parties that the vessel was of no greater value than the sum of $5,000. After setting forth that petitioner was the sole owner of the vessel, and that the vessel was seaworthy in all respects, the petition alleged, among other things, that the respondent on October 11, 1927, had commenced an action in a superior court of the State of Washington against petitioner to recover damages in the sum of $25,000 for personal injuries suffered while employed upon said vessel. The petition for a limitation of liability was filed four months later while that action was pending, and, it is said and not denied, within two days before the date set for the trial in the state court. Following the filing of the petition, the federal district court issued an order restraining further proceedings in the state court, and a monition to all claimants to present their claims within a time fixed. The respondent, in response to the monition, filed his claim in the amount of $25,000 for damages resulting from the personal injuries referred to above. No other claim was filed.

Thereupon, respondent moved to dissolve the restraining order upon the ground that the state court had jurisdiction of the cause; that there was only one possible

Page 534

claimant and one owner, and that petitioner therefore might claim and obtain the advantage and benefit of the limitation of liability statute by proper pleading in the action pending in the state court. This motion the district court denied, and the cause in respect of respondent's claim was tried. Upon the hearing, the district court determined that it should first inquire whether there was any liability, and, if there was, then whether it should be limited; and, at the conclusion of respondent's evidence, without taking evidence on the part of petitioner, the court held that there was no liability, and entered a decree accordingly. 32 F.2d 284. Respondent appealed to the circuit court of appeals, and that court reversed the decree and remanded the case to the district court with directions to dismiss it for want of jurisdiction. 35 F.2d 447.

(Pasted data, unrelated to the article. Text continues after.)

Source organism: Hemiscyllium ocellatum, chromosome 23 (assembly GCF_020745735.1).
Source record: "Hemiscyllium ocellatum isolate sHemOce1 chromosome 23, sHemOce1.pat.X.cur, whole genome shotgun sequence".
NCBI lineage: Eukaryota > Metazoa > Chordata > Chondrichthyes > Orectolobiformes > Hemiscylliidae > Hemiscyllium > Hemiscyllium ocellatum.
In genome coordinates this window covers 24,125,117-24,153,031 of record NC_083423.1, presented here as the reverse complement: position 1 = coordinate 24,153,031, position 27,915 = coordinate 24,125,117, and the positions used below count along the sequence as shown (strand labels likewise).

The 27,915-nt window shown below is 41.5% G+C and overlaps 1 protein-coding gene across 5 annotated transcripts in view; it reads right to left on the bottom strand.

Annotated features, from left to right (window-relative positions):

In the court of appeals, the decree was assailed upon the grounds (1) that, there being but one possible claim and one owner, the shipowner should have sought his remedy for a limitation of liability by proper pleading in the state court, and (2) that the record disclosed the privity and knowledge of the owner in respect of the matters and things by which the injury to respondent resulted. The court rejected the first contention upon the authority of White v. Island Transportation Co., 233 U.S. 346, but sustained the second, holding that the pleadings and evidence disclosed that the injury complained of was occasioned with the privity and knowledge of the shipowner, and consequently the district court was without jurisdiction.

We are of opinion that the second contention, upon which the decree below was predicated, did not present a jurisdictional question. The district court had jurisdiction to pass upon the sufficiency of the pleadings and to decide the question upon the evidence, and a determination thereof either way, whether right or wrong, would

Page 535

have been a determination by that court upon the merits in the [51 S.Ct. 245] proper exercise of its jurisdiction. Binderup v. Pathe Exchange, 263 U.S. 291, and cases cited; Moore v. N.Y. Cotton Exchange, 270 U.S. 593, 608. In the Binderup case, the rule was stated as follows (p...